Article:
The changes introduce a new feature to monitor the health of RDS (Relational Database Service) instances in GitLab. It adds several saturation points to track CPU utilization, database connections, disk space, and memory usage. These metrics help identify potential issues and ensure the RDS instances are operating within optimal parameters. Additionally, the code includes configuration options to enable or disable RDS monitoring and specify instance-specific parameters like maximum allocated storage and RAM. These enhancements improve the overall monitoring and management of RDS instances within GitLab.
Adds AWS RDS as a service from which we can monitor. Adds the service declaration and a few other saturation metrics.
- CPU Utilization
- Freeable Memory
- Swap Usage
- Disk Utilization
AWS RDS autoscales storage to a limit configured when the instance is initially built. RDS will initially build a database using the smallest possible size as desired and autoscale storage when we either breach the 10% or 10GB remaining limitations, again, up to the absolute maximum. Since the data for where the maximum is configured is stored elsewhere, we make this a configurable asset. The metric
pg_database_size_bytes is then used, but summed to include all databases we have access to on a given RDS instance, we then take this and create a saturation metric based on the size specified by the configuration. For dedicated, we can see an example of how this is configured here: https://gitlab.com/gitlab-com/gl-infra/gitlab-dedicated/instrumentor/-/merge_requests/2374/diffs#09001fc5abaa8142a88e86b14626ff73453d3f37_14_14
# HELP pg_database_size_bytes Disk space used by the database
# TYPE pg_database_size_bytes gauge
On a sandbox where only QA has run a few times, I've got a database consuming 2GB. Other relations bring this to roughly 2.024GB of space used. As seen from the screenshot, where
1000 is the absolute limit for RDS, we're consuming
0.002% of our saturation threshold:
Uses the native CPU Utilization from Cloud Watch for RDS for CPU saturation. We do some minor work to make this metric more friendly and consistent with the rest of our metrics system. Example, we leverage clamp min and max in various areas and use the float number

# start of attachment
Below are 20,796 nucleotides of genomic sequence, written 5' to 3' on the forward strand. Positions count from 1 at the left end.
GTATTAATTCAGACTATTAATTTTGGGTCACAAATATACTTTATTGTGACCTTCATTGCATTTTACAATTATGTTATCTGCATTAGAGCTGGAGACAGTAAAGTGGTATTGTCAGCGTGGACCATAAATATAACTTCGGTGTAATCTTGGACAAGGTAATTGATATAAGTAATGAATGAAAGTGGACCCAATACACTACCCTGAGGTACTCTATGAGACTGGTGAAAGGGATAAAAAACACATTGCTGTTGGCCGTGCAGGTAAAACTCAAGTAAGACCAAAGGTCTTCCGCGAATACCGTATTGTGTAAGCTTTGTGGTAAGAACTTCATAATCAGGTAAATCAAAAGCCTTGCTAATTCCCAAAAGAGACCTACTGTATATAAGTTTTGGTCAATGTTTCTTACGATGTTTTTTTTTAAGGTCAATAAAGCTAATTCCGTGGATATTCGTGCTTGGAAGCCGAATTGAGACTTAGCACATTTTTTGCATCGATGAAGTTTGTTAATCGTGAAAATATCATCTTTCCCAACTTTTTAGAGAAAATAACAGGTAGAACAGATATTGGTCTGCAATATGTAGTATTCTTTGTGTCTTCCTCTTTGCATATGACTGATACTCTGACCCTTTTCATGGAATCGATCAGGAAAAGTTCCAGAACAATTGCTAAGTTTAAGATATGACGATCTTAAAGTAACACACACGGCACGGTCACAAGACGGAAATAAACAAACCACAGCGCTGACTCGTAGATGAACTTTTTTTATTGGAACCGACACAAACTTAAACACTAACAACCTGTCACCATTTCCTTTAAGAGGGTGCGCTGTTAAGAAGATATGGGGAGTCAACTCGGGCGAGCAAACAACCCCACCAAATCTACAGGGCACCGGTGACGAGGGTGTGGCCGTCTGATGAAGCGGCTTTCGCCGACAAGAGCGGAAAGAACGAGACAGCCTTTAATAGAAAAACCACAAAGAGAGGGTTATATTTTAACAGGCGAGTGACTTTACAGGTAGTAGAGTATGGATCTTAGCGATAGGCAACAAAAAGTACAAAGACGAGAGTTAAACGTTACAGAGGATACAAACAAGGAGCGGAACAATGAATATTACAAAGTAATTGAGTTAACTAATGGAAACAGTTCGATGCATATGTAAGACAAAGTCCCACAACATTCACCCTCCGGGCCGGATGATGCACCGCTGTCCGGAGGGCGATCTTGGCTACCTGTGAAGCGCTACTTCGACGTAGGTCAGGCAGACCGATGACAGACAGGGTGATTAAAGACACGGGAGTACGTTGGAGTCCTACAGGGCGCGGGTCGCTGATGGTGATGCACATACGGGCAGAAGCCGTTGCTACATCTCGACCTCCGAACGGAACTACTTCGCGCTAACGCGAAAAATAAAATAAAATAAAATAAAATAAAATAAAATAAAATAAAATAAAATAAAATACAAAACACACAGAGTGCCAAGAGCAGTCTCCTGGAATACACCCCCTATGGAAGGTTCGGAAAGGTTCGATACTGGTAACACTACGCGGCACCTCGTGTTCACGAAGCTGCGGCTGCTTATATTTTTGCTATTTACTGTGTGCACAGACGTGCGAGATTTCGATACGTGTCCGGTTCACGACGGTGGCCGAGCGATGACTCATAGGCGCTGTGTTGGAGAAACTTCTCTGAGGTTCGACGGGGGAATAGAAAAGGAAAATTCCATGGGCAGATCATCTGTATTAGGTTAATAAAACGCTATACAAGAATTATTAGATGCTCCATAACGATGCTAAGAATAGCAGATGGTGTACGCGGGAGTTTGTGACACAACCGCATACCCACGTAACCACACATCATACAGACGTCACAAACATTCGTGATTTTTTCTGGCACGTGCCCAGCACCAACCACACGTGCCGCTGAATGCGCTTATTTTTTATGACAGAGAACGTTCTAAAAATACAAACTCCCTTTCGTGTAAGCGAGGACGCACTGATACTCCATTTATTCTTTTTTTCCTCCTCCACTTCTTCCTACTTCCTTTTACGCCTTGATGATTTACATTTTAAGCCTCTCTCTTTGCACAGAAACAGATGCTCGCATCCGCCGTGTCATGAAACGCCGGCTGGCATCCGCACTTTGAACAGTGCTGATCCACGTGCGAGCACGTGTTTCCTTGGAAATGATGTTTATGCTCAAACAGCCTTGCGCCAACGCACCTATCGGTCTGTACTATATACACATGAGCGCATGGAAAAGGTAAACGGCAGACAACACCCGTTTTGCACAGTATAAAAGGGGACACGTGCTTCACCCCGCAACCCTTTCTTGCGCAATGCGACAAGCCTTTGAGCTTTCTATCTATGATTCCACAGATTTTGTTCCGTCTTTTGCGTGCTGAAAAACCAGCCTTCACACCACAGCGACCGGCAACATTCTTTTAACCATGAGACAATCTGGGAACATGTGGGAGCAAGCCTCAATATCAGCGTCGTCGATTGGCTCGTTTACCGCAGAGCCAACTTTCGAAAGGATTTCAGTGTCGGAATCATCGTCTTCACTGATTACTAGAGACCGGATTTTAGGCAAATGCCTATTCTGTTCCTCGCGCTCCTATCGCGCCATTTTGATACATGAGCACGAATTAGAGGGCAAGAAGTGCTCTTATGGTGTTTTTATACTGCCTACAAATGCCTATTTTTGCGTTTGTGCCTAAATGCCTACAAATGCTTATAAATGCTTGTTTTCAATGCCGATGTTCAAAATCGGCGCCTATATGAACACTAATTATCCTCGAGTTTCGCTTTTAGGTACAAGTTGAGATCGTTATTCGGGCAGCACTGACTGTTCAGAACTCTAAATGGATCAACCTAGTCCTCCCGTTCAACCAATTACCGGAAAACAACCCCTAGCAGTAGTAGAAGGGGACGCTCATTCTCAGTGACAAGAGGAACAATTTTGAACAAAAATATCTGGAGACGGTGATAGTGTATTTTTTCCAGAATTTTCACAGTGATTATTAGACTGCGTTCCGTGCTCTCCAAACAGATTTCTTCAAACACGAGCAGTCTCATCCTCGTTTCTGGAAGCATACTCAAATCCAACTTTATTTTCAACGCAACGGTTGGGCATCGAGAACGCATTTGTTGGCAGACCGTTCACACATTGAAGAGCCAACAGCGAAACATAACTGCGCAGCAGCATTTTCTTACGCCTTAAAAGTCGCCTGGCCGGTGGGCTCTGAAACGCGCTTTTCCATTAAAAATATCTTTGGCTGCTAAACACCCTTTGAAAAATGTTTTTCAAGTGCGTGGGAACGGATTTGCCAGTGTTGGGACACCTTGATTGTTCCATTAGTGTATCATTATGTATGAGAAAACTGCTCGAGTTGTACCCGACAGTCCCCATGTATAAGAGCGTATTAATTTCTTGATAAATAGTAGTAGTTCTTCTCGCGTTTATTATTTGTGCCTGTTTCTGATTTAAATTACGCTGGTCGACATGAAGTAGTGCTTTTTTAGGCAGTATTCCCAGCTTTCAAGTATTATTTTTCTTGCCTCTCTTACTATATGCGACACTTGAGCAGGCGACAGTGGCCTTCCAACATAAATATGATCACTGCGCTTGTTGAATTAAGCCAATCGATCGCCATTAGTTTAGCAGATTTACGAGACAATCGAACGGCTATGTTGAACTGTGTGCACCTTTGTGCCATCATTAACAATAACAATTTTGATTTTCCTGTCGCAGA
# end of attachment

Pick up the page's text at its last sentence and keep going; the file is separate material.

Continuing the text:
0.99 to represent 99%. The metric from AWS comes in as a regular
int. Thus I've added a simple
X / 100 to make this a float that works with our observability stack.
Memory is another fun one. We alert when we are low on freeable memory and when swap is being leveraged. When we start paging RAM, the performance of the database slows which will hinder the performance of GitLab. We set alerts when freeable memory is low; again like disk utilization and connections below, this needs to be configured elsewhere. This is considered a lower priority alert. An example of how we may configure memory for the freeable metric can be seen here: https://gitlab.com/gitlab-com/gl-infra/gitlab-dedicated/instrumentor/-/merge_requests/2374/diffs?commit_id=1603b0abbb1af23cbfb1199c1f4a13f63a66d4dc#09001fc5abaa8142a88e86b14626ff73453d3f37_15_15
RDS, like all DBs, have limits on how many connections are allowed. Using similar defaults for alerting from our own metrics system and concentrating this MR on creating the ability to derive a metric using a similar pattern leveraged for disk utilization. A value would need to be specified to enable this metric to begin collecting and alerting at all. An example of how this could be done is over here: https://gitlab.com/gitlab-com/gl-infra/gitlab-dedicated/instrumentor/-/commit/b40b98f1ffae849bca5e89e061056e1a9d4015ff#09001fc5abaa8142a88e86b14626ff73453d3f37_15_16
These metrics come from the cloudwatch exporter that was recently added to Dedicated via: https://gitlab.com/gitlab-com/gl-infra/gitlab-dedicated/team/-/issues/2890